Master brushmaker helps keep traditional art form alive
(chinadaily.com.cn)| Updated : 2022-04-19Print Print
Guo Mingchang makes a Qi writing brush. [Photo/Iqilu News]
The Chinese writing brush dates back 3,500 years and is strongly tied to Chinese characters and calligraphy. For most Chinese people, the writing brush eventually fell out of favor as modern life progressed.
Guo Mingchang, from Guangrao county in Dongying, East China's Shandong province, is one of the few people who can still master the ancient art of making writing brushes.
Guo, who is in his 60s, is a descendant of the Qi writing brush-making technique and has been practicing it for over 50 years.
The Qi writing brush, along with the Huzhou writing brush in Zhejiang province, the Xuancheng writing brush in Anhui province, and the Hengshui writing brush in Hebei province, is one of the four legendary Chinese brushes. The Qi writing brush, with a history of more than 2,000 years, is also a provincial intangible cultural heritage item in Shandong.
A writing brush must go through more than 150 processing operations before it can be used, which includes dipping, drawing, combing, and combining, from special materials to become a finished product.
"Good materials and craftsmanship are required for a high-quality writing brush. My techniques have been passed down through my family for generations," Guo explained.
Each step must be completed by hand, putting the patience of the craftsmen to the test. "Mastering the process of producing just a brush tip takes at least three years," he said.
Qi wring brushes are becoming increasingly popular among calligraphy enthusiasts due to their meticulous manufacturing process and high quality. Guo, on the other hand, is still concerned about the inheritance of the craftsmanship.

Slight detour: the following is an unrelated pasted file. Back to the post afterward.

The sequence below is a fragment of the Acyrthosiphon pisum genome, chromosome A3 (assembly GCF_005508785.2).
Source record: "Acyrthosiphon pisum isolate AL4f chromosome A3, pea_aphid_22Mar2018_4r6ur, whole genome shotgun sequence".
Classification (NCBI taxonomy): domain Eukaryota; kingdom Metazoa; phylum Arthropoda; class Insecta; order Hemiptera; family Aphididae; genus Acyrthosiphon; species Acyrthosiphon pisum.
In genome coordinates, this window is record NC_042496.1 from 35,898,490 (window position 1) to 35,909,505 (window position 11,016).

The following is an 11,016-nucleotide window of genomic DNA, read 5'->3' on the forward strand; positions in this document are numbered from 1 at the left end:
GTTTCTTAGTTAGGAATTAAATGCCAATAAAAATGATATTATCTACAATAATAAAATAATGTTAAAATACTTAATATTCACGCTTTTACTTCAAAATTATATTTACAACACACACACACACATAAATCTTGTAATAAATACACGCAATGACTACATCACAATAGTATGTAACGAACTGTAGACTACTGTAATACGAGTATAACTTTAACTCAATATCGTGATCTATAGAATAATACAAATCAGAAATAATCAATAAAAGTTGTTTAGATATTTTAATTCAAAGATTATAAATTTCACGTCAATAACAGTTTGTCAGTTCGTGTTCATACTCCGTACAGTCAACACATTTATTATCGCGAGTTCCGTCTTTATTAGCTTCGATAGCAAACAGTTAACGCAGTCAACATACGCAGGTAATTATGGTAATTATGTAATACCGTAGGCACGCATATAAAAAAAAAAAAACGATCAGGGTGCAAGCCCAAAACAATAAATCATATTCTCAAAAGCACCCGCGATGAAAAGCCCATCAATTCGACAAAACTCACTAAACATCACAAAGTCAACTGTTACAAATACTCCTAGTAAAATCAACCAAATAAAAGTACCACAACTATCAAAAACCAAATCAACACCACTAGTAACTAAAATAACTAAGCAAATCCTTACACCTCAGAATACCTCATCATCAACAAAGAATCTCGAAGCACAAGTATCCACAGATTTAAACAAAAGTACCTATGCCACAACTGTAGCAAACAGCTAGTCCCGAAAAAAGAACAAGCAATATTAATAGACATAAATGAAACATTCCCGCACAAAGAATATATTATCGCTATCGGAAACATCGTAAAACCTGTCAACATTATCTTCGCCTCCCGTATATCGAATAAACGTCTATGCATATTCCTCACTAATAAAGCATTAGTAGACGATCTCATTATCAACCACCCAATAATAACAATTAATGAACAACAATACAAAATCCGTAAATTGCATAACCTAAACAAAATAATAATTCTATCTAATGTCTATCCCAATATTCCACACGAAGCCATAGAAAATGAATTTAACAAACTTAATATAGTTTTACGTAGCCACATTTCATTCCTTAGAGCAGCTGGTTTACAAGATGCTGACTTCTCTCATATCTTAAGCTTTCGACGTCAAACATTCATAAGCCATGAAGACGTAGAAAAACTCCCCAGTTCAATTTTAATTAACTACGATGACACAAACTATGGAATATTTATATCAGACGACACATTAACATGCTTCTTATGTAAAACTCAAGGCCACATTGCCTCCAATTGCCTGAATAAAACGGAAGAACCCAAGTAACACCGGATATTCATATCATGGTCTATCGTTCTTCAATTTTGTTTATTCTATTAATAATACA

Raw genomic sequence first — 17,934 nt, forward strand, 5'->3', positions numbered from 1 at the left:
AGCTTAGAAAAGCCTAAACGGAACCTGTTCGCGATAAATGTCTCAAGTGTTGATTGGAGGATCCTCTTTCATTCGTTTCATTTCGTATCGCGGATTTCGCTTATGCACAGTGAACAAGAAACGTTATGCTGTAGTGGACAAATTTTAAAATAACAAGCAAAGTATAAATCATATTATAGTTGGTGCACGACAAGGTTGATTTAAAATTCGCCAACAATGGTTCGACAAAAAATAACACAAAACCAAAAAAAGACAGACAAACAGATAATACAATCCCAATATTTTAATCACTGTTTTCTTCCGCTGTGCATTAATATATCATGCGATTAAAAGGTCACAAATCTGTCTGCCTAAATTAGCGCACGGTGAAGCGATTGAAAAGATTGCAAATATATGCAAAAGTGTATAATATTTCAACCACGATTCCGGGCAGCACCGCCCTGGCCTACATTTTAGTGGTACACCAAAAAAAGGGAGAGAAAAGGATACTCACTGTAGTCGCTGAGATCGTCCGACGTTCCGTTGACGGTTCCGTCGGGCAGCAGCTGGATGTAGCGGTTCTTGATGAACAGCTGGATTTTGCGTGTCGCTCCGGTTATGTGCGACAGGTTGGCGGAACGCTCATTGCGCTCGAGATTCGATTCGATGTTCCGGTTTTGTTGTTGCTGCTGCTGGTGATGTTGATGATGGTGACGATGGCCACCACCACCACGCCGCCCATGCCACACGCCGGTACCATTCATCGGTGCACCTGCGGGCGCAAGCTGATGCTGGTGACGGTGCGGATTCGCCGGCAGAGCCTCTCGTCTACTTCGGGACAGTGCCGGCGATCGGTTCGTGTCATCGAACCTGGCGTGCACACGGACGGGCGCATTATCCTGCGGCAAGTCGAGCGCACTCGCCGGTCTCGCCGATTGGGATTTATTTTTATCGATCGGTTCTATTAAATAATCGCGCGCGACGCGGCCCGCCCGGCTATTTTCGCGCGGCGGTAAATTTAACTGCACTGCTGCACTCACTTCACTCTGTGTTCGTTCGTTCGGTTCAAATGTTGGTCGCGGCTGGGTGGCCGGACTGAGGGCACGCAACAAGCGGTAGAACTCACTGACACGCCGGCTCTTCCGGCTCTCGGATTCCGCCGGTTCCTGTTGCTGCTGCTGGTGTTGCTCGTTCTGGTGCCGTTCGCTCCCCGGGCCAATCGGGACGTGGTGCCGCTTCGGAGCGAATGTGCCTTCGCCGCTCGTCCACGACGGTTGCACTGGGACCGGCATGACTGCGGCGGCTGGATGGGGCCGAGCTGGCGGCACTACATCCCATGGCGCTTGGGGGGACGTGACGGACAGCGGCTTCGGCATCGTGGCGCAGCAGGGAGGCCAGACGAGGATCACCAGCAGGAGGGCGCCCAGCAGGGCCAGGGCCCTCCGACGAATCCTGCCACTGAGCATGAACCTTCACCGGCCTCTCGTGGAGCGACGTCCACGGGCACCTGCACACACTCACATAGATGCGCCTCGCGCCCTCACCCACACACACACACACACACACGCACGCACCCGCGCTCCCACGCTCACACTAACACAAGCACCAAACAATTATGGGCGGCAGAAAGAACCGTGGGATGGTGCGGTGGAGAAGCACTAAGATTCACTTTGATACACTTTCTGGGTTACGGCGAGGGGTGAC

The market for writing brushes began to shrink in the 1980s, and production scales decreased. Many artisans found that creating writing brushes was not enough to support their families, so they moved on to other endeavors. Because of the difficulties, few young people are interested in the field.
Guo has been working hard in recent years to help pass on the ancient skill.
"On the one hand, our team promoted the Qi writing brush technique in schools, teaching students about its historical and cultural origins as well as how to make it," Guo explained. "Instead of a family workshop, we established a company with the help of the local government to grow the Qi writing brush technique into an industry."
Guo's team is attempting to fulfill modern demands to generate new varieties by researching the tradition's values in practical usage, enjoyment, and collection.
Guo's Qi writing brush products are now being sold not only across the country via e-commerce platforms, but also internationally via exhibitions in the United States, France, Germany, and other countries.
Guo believes that the Qi writing brush making technique, being an essential local cultural name card, should be better protected and cultivated in order to allow more calligraphy enthusiasts at home and abroad to learn about traditional Chinese calligraphy.